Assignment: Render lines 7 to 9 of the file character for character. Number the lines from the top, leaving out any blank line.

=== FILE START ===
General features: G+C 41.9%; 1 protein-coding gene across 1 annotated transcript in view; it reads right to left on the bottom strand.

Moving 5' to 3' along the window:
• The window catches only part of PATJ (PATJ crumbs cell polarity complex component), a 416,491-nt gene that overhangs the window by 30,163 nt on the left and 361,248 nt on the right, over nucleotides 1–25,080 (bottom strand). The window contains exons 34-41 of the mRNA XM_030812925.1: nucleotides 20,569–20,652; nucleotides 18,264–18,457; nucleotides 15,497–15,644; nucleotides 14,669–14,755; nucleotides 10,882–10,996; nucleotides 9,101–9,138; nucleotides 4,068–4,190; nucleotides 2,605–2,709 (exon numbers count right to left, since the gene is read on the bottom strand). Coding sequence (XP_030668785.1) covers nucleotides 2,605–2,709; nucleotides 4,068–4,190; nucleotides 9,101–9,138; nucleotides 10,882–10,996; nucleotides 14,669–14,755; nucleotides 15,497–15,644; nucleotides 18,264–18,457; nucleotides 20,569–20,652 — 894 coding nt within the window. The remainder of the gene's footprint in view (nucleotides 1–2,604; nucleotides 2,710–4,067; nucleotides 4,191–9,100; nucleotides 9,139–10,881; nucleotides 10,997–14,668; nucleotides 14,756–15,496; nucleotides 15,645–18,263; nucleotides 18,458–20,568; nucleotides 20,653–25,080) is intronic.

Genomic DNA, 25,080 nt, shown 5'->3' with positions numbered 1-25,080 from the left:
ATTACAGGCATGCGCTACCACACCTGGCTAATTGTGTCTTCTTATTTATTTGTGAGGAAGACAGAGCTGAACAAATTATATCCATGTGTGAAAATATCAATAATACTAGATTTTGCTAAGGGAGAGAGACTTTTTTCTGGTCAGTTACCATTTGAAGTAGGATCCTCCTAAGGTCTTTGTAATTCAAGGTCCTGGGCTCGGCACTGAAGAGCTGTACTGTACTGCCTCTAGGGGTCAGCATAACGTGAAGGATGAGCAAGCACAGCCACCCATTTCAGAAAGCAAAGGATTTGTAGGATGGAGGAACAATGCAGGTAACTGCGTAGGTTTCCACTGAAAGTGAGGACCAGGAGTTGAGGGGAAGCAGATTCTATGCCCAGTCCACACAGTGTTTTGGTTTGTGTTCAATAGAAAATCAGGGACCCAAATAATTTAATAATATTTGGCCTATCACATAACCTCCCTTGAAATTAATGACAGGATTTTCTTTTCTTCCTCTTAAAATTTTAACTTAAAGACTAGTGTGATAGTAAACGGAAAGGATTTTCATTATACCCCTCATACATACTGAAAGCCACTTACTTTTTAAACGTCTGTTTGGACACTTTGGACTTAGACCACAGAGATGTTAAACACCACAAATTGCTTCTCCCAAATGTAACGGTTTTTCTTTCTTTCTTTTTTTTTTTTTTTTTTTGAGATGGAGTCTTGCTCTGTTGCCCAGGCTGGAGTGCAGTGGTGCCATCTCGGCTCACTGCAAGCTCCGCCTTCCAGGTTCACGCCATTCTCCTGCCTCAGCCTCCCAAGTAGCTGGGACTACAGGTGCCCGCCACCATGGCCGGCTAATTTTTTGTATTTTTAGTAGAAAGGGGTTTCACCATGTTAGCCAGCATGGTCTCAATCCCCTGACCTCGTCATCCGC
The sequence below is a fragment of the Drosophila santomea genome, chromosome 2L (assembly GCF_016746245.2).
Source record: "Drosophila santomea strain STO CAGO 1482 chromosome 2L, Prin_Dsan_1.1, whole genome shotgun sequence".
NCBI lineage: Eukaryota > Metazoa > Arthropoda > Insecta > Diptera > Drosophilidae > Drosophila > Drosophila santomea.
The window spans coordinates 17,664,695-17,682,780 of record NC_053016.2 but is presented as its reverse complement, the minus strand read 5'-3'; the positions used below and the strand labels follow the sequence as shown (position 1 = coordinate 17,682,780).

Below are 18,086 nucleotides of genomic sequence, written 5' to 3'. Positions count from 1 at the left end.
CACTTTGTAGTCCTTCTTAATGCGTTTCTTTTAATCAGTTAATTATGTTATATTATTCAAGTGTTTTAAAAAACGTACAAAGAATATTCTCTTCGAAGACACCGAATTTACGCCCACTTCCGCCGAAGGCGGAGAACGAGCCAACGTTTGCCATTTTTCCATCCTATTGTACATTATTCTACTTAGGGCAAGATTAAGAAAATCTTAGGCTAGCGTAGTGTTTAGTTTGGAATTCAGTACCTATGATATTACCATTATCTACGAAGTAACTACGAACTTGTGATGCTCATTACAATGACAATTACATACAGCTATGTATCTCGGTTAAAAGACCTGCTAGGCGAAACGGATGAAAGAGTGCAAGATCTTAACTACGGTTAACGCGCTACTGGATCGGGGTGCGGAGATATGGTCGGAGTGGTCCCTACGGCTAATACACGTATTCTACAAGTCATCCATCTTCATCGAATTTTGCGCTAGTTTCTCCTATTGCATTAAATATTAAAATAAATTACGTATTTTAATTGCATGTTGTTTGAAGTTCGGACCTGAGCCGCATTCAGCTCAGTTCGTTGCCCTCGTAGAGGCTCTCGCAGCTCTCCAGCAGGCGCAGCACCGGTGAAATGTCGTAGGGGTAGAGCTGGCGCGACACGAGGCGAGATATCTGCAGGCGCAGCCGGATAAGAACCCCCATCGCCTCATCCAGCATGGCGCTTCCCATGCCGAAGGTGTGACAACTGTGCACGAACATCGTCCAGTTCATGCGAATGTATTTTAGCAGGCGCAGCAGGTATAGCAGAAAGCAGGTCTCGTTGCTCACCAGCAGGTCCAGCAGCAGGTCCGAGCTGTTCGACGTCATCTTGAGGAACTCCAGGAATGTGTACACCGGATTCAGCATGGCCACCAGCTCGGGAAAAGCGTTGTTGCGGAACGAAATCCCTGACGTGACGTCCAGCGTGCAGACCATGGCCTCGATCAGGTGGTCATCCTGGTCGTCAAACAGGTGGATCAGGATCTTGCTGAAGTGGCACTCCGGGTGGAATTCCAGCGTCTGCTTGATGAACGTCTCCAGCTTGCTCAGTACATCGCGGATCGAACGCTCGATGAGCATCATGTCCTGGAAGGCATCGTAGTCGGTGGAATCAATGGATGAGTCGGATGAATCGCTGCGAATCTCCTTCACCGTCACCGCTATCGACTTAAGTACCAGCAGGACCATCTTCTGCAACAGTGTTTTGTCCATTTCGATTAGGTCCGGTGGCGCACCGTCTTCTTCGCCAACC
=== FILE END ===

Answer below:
Source record: "Drosophila santomea strain STO CAGO 1482 chromosome 2L, Prin_Dsan_1.1, whole genome shotgun sequence".
NCBI lineage: Eukaryota > Metazoa > Arthropoda > Insecta > Diptera > Drosophilidae > Drosophila > Drosophila santomea.
The window spans coordinates 17,664,695-17,682,780 of record NC_053016.2 but is presented as its reverse complement, the minus strand read 5'-3'; the positions used below and the strand labels follow the sequence as shown (position 1 = coordinate 17,682,780).